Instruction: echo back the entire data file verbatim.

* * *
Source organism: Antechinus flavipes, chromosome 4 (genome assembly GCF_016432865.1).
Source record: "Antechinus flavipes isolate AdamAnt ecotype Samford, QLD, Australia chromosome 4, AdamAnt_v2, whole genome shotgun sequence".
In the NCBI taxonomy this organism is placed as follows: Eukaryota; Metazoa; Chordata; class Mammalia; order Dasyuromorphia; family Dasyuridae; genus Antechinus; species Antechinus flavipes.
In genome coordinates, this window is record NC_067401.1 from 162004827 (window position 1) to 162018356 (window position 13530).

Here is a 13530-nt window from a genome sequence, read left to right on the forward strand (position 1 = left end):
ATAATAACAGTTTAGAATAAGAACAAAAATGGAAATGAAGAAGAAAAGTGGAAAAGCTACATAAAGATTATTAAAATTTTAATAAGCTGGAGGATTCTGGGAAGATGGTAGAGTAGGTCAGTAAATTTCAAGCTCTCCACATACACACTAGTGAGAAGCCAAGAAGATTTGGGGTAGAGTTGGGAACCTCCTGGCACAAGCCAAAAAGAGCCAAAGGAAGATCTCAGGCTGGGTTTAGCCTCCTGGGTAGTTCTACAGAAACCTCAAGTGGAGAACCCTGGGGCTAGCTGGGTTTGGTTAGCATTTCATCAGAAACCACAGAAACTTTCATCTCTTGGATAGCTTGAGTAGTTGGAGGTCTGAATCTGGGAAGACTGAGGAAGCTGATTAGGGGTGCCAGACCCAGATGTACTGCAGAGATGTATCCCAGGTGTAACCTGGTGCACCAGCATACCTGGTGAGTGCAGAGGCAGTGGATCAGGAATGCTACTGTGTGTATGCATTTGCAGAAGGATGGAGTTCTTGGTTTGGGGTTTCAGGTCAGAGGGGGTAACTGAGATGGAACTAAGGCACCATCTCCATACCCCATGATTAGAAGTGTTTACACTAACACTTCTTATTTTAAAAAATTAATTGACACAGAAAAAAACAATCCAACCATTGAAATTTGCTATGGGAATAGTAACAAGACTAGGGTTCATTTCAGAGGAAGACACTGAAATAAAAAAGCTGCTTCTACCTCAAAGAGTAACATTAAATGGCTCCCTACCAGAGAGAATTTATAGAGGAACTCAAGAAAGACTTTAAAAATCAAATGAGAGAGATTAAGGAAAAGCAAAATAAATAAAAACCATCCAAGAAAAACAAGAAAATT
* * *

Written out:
Source organism: Antechinus flavipes, chromosome 4 (genome assembly GCF_016432865.1).
Source record: "Antechinus flavipes isolate AdamAnt ecotype Samford, QLD, Australia chromosome 4, AdamAnt_v2, whole genome shotgun sequence".
In the NCBI taxonomy this organism is placed as follows: Eukaryota; Metazoa; Chordata; class Mammalia; order Dasyuromorphia; family Dasyuridae; genus Antechinus; species Antechinus flavipes.
In genome coordinates, this window is record NC_067401.1 from 162004827 (window position 1) to 162018356 (window position 13530).

Here is a 13530-nt window from a genome sequence, read left to right on the forward strand (position 1 = left end):
ATAATAACAGTTTAGAATAAGAACAAAAATGGAAATGAAGAAGAAAAGTGGAAAAGCTACATAAAGATTATTAAAATTTTAATAAGCTGGAGGATTCTGGGAAGATGGTAGAGTAGGTCAGTAAATTTCAAGCTCTCCACATACACACTAGTGAGAAGCCAAGAAGATTTGGGGTAGAGTTGGGAACCTCCTGGCACAAGCCAAAAAGAGCCAAAGGAAGATCTCAGGCTGGGTTTAGCCTCCTGGGTAGTTCTACAGAAACCTCAAGTGGAGAACCCTGGGGCTAGCTGGGTTTGGTTAGCATTTCATCAGAAACCACAGAAACTTTCATCTCTTGGATAGCTTGAGTAGTTGGAGGTCTGAATCTGGGAAGACTGAGGAAGCTGATTAGGGGTGCCAGACCCAGATGTACTGCAGAGATGTATCCCAGGTGTAACCTGGTGCACCAGCATACCTGGTGAGTGCAGAGGCAGTGGATCAGGAATGCTACTGTGTGTATGCATTTGCAGAAGGATGGAGTTCTTGGTTTGGGGTTTCAGGTCAGAGGGGGTAACTGAGATGGAACTAAGGCACCATCTCCATACCCCATGATTAGAAGTGTTTACACTAACACTTCTTATTTTAAAAAATTAATTGACACAGAAAAAAACAATCCAACCATTGAAATTTGCTATGGGAATAGTAACAAGACTAGGGTTCATTTCAGAGGAAGACACTGAAATAAAAAAGCTGCTTCTACCTCAAAGAGTAACATTAAATGGCTCCCTACCAGAGAGAATTTATAGAGGAACTCAAGAAAGACTTTAAAAATCAAATGAGAGAGATTAAGGAAAAGCAAAATAAATAAAAACCATCCAAGAAAAACAAGAAAATT